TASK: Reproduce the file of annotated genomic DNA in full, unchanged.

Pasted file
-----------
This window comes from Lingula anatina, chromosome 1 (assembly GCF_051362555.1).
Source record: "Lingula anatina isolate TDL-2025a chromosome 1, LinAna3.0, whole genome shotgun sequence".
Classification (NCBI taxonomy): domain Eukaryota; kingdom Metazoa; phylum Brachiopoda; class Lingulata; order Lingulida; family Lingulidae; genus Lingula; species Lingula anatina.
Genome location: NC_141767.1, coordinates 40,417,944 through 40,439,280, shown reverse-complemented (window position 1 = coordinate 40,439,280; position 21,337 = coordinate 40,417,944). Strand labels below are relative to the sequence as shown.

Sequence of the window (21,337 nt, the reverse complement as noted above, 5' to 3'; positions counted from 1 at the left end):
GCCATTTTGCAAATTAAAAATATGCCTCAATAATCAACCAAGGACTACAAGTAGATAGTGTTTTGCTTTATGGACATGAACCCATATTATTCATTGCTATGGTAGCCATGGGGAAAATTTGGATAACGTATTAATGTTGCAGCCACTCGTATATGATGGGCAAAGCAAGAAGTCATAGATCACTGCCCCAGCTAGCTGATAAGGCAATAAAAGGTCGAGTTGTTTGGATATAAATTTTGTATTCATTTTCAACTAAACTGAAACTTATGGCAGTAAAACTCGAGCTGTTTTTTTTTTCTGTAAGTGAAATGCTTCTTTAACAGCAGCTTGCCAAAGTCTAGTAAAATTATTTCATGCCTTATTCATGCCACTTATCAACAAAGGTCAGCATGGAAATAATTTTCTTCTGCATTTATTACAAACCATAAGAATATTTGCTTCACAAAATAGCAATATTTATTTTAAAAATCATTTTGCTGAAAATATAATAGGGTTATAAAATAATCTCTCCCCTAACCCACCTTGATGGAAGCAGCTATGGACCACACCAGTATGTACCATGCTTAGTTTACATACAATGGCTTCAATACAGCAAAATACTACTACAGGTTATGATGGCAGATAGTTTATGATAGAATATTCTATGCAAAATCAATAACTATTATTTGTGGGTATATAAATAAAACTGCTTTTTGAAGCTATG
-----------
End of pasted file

This window comes from Lingula anatina, chromosome 1 (assembly GCF_051362555.1).
Source record: "Lingula anatina isolate TDL-2025a chromosome 1, LinAna3.0, whole genome shotgun sequence".
Classification (NCBI taxonomy): domain Eukaryota; kingdom Metazoa; phylum Brachiopoda; class Lingulata; order Lingulida; family Lingulidae; genus Lingula; species Lingula anatina.
Genome location: NC_141767.1, coordinates 40,417,944 through 40,439,280, shown reverse-complemented (window position 1 = coordinate 40,439,280; position 21,337 = coordinate 40,417,944). Strand labels below are relative to the sequence as shown.

Sequence of the window (21,337 nt, the reverse complement as noted above, 5' to 3'; positions counted from 1 at the left end):
GCCATTTTGCAAATTAAAAATATGCCTCAATAATCAACCAAGGACTACAAGTAGATAGTGTTTTGCTTTATGGACATGAACCCATATTATTCATTGCTATGGTAGCCATGGGGAAAATTTGGATAACGTATTAATGTTGCAGCCACTCGTATATGATGGGCAAAGCAAGAAGTCATAGATCACTGCCCCAGCTAGCTGATAAGGCAATAAAAGGTCGAGTTGTTTGGATATAAATTTTGTATTCATTTTCAACTAAACTGAAACTTATGGCAGTAAAACTCGAGCTGTTTTTTTTTTCTGTAAGTGAAATGCTTCTTTAACAGCAGCTTGCCAAAGTCTAGTAAAATTATTTCATGCCTTATTCATGCCACTTATCAACAAAGGTCAGCATGGAAATAATTTTCTTCTGCATTTATTACAAACCATAAGAATATTTGCTTCACAAAATAGCAATATTTATTTTAAAAATCATTTTGCTGAAAATATAATAGGGTTATAAAATAATCTCTCCCCTAACCCACCTTGATGGAAGCAGCTATGGACCACACCAGTATGTACCATGCTTAGTTTACATACAATGGCTTCAATACAGCAAAATACTACTACAGGTTATGATGGCAGATAGTTTATGATAGAATATTCTATGCAAAATCAATAACTATTATTTGTGGGTATATAAATAAAACTGCTTTTTGAAGCTATG